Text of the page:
“Here, it is Bieber,” by Patrick Haas

Jan 18th, 2012 | By | Category: Nonfiction, Prose

Here, it’s all Bieber. During week one in Daegu, “Korea’s most colorful city,” which is actually, “Korea’s card catalogue of faded gray sky scrapers, overcast skies and endless stream of black Hyundai’s,” I digress into the infantilization that occurs when relocating to a new country. Neon signs are everywhere: small dashes and zeroes mixed into an array of disfigurement as if someone has jumbled the shapes together in a felt bag and then blindly arranged them into miniature squares. My rationalized excuse for not yet enrolling in Korean lessons is that I’m afraid Korean words might lose their beauty. What are probably cell phone adverts and other mindless billboard messages look like oversized scrabble pieces, as if the whole, uniform city is actually a playing board being used to somehow score points in life. In other words, they look  like potential – an untapped, grab bag of potential hovering over my head, lighting the way toward companionship, or at least the ability to order something other than ear-shaped dumplings, or apologize when I forget to use both hands when giving something to another person.

But Bieber. My first Saturday here I’m sitting in a café, uploading pictures onto my computer, so I can upload them onto my Facebook page, so I can stare at them while I’m looking over my life according to online social networking wasteland.  I sit in the corner, desperate to look busy. A friend here told me that Korean baristas will feel sorry for you if you show up at a café alone. “They think you don’t have any friends. They’re genuinely sorry for you.”

I’m focusing, uploading pictures on my profile page, trying to look like someone who has a lot of friends when Justin Bieber’s song “Baby” comes on for the third time in one hour.  Normally, I wouldn’t care.  Or I would, because I imagined I’d be sipping green tea on a bamboo coffee table, sitting cross-legged on the floor and smoking ridiculously cheap Marlboros while listening to Korean hip-hop.  But no.  Here, it’s Bieber.  Nobody can escape the international, clean cut, high school-aged sensation.  Across the room from me, a Korean man mouths the lyrics and nods his head from side to side as if he’s half-heartedly trying to shake water out of his ear. I’m  not sure, but I think I’ve been tapping my foot since the song started, although I won’t admit it if you ever ask me in person, especially in front of other people.  “Bieber?  Don’t really know him.”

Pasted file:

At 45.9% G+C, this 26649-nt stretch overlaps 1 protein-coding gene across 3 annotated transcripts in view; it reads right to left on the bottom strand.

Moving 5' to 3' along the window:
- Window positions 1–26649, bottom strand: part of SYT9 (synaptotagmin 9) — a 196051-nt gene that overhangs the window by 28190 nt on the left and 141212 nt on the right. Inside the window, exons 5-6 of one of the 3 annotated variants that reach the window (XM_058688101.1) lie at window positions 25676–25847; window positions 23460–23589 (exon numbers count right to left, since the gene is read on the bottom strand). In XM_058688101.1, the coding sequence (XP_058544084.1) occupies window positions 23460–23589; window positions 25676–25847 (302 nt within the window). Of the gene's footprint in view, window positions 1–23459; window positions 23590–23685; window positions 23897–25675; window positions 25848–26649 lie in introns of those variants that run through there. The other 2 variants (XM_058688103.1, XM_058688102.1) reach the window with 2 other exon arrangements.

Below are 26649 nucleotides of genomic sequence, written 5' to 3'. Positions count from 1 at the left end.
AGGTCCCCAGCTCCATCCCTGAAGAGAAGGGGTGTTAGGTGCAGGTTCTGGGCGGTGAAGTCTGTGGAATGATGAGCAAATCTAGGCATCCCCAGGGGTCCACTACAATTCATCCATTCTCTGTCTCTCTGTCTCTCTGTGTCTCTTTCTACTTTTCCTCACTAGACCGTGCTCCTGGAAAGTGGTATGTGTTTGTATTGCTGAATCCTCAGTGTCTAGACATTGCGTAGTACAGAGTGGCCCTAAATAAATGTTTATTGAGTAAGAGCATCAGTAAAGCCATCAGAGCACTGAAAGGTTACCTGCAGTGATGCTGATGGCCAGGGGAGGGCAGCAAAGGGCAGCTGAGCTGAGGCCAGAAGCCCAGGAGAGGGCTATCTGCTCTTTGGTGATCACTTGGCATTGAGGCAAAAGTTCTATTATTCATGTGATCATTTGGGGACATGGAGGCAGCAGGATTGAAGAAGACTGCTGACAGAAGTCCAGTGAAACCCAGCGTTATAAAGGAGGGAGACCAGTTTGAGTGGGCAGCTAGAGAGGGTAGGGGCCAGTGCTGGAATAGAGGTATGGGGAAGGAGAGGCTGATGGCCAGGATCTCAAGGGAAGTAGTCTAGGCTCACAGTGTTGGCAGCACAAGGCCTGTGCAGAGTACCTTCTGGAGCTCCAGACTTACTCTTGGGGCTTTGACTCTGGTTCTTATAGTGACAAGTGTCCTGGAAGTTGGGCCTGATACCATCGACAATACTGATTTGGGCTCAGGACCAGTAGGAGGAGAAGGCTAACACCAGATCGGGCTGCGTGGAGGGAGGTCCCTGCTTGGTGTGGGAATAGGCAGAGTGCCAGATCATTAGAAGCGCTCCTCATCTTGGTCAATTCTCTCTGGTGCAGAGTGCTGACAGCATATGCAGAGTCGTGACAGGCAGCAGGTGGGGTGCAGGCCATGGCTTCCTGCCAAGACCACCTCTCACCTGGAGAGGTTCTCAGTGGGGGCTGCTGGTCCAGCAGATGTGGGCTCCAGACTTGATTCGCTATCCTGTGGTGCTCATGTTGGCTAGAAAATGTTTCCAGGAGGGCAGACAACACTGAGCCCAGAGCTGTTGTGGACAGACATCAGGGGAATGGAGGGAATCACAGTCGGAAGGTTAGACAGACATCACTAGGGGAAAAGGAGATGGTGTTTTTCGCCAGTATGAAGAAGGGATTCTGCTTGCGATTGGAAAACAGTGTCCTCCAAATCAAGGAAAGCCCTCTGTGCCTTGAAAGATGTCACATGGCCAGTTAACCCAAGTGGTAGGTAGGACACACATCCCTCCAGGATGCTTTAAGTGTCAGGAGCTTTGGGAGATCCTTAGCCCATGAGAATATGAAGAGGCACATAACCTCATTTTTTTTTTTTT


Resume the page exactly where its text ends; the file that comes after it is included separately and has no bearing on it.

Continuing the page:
But I’m not so different from Bieber, I realize.  It may be a stretch, but his Wikipedia page says his mother’s name is Patricia. My name is Patrick, no? Just like Justin Beiber’s mom. What else?  Apparently as a youngster, Beebs was a percussionist.  I, too, am a percussionist, first playing piano and then beginning drum lessons after 8th graduation when I received my fist drum set, a CB700 beginner’s kit.  The cymbals looked like cardboard circles covered with tin foil and sounded about as good.  Nevertheless, it was mine and I loved it and beat the hell out of it until my parents got me “practice pads” and moved the drum set into the un-air conditioned garage in Phoenix.

Then I read this: “though a product of a middle-class suburban upbringing in Stratford, Ontario, Bieber’s manner of dress and speech (“Wassup man, how you doin’?” or “It’s like, you know, whateva’ “) suggest he’s mimicking his favorite rappers.”  Well, I too am a product of middle-class suburban upbringing.  In 8th grade, the year of my ascension at catholic grade school into campus wide superiority, I donned a starter brand Los Angeles Raiders jacket, via my obsession with Colors, an early Sean Penn movie about the Blood and Crips rivalry in the streets of LA.  In other words, I get what Bieber is saying.